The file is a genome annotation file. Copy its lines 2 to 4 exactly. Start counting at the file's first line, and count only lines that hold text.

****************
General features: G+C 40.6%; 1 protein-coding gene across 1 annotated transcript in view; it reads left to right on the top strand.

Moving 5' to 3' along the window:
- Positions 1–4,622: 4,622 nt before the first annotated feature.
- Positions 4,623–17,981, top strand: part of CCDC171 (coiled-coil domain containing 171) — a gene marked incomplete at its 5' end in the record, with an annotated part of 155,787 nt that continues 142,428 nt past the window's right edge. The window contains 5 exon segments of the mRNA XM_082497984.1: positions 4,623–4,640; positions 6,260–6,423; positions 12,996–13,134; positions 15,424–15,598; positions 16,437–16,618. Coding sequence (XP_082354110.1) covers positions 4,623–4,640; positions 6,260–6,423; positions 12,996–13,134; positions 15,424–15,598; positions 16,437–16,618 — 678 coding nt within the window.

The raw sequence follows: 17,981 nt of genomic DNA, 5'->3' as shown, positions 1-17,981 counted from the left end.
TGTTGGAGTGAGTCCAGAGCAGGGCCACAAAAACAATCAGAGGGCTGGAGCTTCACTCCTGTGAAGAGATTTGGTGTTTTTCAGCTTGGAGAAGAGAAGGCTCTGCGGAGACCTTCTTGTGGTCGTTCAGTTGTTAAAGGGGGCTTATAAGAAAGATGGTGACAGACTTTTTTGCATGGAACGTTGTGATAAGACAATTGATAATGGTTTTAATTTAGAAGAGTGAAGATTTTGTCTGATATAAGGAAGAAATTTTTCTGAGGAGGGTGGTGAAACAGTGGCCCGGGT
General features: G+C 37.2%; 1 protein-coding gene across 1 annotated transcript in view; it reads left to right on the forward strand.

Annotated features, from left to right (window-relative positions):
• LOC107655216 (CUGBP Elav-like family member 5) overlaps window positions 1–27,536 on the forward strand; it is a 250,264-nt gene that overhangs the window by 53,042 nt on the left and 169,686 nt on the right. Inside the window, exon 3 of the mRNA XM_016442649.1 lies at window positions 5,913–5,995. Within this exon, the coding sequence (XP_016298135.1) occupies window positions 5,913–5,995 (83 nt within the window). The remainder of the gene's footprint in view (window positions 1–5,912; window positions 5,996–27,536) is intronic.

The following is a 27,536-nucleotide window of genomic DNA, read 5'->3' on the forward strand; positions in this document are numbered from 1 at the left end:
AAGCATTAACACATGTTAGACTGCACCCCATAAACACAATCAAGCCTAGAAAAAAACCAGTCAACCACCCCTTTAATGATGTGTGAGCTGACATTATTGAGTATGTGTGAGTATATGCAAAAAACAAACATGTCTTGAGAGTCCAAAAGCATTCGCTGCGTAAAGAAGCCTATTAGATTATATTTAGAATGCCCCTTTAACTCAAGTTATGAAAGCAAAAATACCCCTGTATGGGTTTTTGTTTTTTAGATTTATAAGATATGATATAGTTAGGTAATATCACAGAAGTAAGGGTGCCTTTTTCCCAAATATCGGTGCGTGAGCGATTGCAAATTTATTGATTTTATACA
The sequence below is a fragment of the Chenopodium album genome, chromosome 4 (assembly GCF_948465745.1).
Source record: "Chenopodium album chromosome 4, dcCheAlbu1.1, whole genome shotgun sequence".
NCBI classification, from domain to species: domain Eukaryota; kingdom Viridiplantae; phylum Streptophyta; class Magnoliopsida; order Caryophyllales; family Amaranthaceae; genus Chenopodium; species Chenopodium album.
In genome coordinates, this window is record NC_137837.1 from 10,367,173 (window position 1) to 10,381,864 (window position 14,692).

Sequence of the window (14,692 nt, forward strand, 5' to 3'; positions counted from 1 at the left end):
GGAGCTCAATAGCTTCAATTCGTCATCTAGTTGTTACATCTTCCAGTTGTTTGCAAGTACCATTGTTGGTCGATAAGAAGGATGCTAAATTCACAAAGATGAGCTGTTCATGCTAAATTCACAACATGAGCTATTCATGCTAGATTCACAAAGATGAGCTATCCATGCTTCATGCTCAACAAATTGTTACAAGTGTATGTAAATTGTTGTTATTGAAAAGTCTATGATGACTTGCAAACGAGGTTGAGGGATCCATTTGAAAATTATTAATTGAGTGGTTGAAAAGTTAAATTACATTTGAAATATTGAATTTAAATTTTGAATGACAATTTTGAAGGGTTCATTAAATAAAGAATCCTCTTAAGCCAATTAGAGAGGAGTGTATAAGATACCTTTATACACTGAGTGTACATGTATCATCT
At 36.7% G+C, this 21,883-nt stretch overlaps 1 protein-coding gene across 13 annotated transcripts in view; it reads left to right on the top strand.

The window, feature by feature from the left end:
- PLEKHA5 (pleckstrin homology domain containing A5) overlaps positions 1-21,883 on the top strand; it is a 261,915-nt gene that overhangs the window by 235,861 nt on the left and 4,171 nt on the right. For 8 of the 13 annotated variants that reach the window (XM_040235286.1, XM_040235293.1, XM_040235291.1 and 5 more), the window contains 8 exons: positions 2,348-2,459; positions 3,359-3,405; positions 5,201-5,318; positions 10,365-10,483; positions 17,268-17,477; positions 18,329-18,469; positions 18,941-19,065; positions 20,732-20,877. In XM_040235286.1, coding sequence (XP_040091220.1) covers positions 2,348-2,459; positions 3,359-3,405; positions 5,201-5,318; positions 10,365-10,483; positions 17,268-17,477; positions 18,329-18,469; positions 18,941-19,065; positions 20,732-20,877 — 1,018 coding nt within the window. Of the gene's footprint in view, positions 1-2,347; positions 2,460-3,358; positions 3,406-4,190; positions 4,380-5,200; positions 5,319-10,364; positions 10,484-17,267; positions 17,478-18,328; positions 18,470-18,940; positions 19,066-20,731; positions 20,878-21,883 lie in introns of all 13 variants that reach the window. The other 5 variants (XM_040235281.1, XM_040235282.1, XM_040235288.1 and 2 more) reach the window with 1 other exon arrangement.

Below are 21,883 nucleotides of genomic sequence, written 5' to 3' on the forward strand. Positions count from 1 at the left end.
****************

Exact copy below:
Moving 5' to 3' along the window:
- Positions 1–4,622: 4,622 nt before the first annotated feature.
- Positions 4,623–17,981, top strand: part of CCDC171 (coiled-coil domain containing 171) — a gene marked incomplete at its 5' end in the record, with an annotated part of 155,787 nt that continues 142,428 nt past the window's right edge. The window contains 5 exon segments of the mRNA XM_082497984.1: positions 4,623–4,640; positions 6,260–6,423; positions 12,996–13,134; positions 15,424–15,598; positions 16,437–16,618. Coding sequence (XP_082354110.1) covers positions 4,623–4,640; positions 6,260–6,423; positions 12,996–13,134; positions 15,424–15,598; positions 16,437–16,618 — 678 coding nt within the window.